Nuclear Power Plants: When a friend came to Pakistan’s rescue

Pakistan has around 2350 MWe operating nuclear capacity and 1100 MWe is underconstruction; most of it was developed with Chinese help. Nuclear energy power generation contributes about 7 percent to Pakistan's power generation. China-Pak cooperation on this front started in the 1980s with the Chashma project and continues to date with the recent K2 and K3 plants in Karachi.

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Pakistan’s nuclear program started in the 1950s under the US Atoms for Peace program as part of its cold war containment strategy. Countries including Pakistan, Israel, India, and Iran, amongst others, were encouraged to use nuclear energy, not only because it was cheap but also more environmentally friendly and because the US wished to demonstrate its peaceful usage to the world.

Pakistan’s first nuclear reactor, 137 MWe KANUPP 1 (K1) plant, was built in 1965 in Karachi by General Electric Canada, a Canadian company that also provided it nuclear fuel and technical support. However, by the early 1970s, Pakistan found itself in a dire situation as its energy requirements increased exponentially.

In order to continue growing, it was in desperate need of a cheap and reliable method to generate power. The Chashma nuclear power plant [CHASNUPP] project located in central Punjab was a brainchild of PM Zulfikar Bhutto.

Planning and designing for it had started full throttle by 1973, by the Pakistan Atomic Energy Commission under its then-chairman Munir Ahmad Khan. Bhutto started negotiations with France over potential funding, which he secured.

However, India’s ironically named ‘Smiling Buddha’ nuclear explosions in 1974 created controversy over supplies of commercial nuclear plants, and by 1976 France started backtracking from its commitment to export the reprocessing plant to Pakistan.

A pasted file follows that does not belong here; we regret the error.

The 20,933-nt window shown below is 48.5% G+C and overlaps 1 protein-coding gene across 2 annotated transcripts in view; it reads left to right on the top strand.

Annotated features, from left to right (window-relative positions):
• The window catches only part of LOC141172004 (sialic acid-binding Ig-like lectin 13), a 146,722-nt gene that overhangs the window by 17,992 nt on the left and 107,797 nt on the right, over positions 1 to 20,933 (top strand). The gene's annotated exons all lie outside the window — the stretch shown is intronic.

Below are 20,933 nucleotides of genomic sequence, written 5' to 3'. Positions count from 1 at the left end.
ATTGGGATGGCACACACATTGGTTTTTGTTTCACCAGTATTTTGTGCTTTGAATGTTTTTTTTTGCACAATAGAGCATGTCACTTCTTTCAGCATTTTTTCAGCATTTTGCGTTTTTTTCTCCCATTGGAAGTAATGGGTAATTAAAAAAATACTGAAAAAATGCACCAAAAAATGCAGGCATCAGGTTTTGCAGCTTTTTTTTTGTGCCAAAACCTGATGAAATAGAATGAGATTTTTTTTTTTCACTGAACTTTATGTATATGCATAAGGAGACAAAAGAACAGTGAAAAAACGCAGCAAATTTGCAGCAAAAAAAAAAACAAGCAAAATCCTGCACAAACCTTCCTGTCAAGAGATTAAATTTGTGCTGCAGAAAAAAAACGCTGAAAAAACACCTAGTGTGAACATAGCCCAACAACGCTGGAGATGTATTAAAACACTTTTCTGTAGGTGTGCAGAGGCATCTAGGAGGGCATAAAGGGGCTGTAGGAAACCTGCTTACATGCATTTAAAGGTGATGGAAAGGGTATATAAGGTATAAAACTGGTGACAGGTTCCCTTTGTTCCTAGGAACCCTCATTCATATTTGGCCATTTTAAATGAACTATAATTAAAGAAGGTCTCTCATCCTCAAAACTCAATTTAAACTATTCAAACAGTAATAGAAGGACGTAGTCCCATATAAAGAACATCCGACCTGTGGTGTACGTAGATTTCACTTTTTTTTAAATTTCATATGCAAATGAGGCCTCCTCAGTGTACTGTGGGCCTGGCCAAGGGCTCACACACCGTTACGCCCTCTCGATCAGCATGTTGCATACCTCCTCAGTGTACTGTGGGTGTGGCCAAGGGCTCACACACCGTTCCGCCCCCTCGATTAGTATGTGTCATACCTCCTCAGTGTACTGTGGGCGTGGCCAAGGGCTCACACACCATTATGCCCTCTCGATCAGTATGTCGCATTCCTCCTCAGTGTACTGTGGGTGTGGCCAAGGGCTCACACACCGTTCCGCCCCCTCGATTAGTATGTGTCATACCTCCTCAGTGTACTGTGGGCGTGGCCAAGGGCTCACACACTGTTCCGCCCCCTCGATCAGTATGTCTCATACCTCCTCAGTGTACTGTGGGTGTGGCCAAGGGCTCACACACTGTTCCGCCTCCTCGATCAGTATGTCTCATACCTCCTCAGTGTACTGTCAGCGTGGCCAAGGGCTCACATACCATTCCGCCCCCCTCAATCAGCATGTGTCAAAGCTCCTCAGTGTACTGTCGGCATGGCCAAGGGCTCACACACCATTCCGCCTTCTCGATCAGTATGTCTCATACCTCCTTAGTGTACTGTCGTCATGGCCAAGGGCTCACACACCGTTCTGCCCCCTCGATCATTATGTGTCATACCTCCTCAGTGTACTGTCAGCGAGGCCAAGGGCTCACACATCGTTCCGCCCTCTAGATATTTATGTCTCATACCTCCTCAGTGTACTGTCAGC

Nuclear Power Plants Pakistan
China provided majority of financing as 20 year low interest loans. China will also provide fuel for reactors lifetime for these projects. All the information comes from public sources.

Under pressure from the French, Bhutto agreed to sign the safeguard agreement that brought the plant under the International Atomic Energy Agency’s supervision. Despite this, by 1978, France halted its funding for the Chashma project and reneged on its contract.

Read More: Safe Clean energy to come very soon to Pakistan, K-2 Nuclear Power Plant by China’s CNNC

By 1976, the Canadians also stopped providing nuclear fuel and technical support to Karachi’s K1 plant, under US pressure, after Pakistan refused to sign the 1970 Nuclear Non- Proliferation Treaty (NPT). This later became a blessing in disguise as the Pakistan Atomic Energy Commission upped its game, researched and developed local indigenous fuel and parts.

Later on, Pakistan and China signed an agreement on the peaceful usage of commercial nuclear power technology, which help to initiate the cooperation on Chashma reactor with China National Nuclear Corporation in early 1990s.

An agreement was reached in late 1989 with China National Nuclear Corporation (CNNC) for the supply of the Chashma reactor, with the final contract signed in Beijing on 31 December 1991. In 2000, the Chashma Nuclear Power Plant became operational when it joined the nation’s grid system, with CNNC overseeing the grid connections of the power plant.

In 2004, CNNC was awarded the contract for building a second unit based on the first reactor, followed by contracting for two more reactors in 2011. In March 2013, Pakistan and China agreed to construct a fifth unit at the Chashma nuclear power plant site, eventually signing an agreement on 27 November 2017.

Read more: POWERCHINA: Injecting new impetus into building Pak-China community

Recently, China National Nuclear Corporation (CNNC) is also helping to build the Kanupp-2 and Kanupp-3 plants in Karachi, which will have around 1100 MWe each. The construction of the K2 and K3 reactor units started in August 2015 and May 2016, with the start of commercial operations scheduled for 2021 and 2022, respectively.

These reactors are expected to have a design life of 60 years and will account for around 10% of the country’s total generation capacity. Almost 80 percent of the project cost is being covered as a loan from China’s Exim bank.

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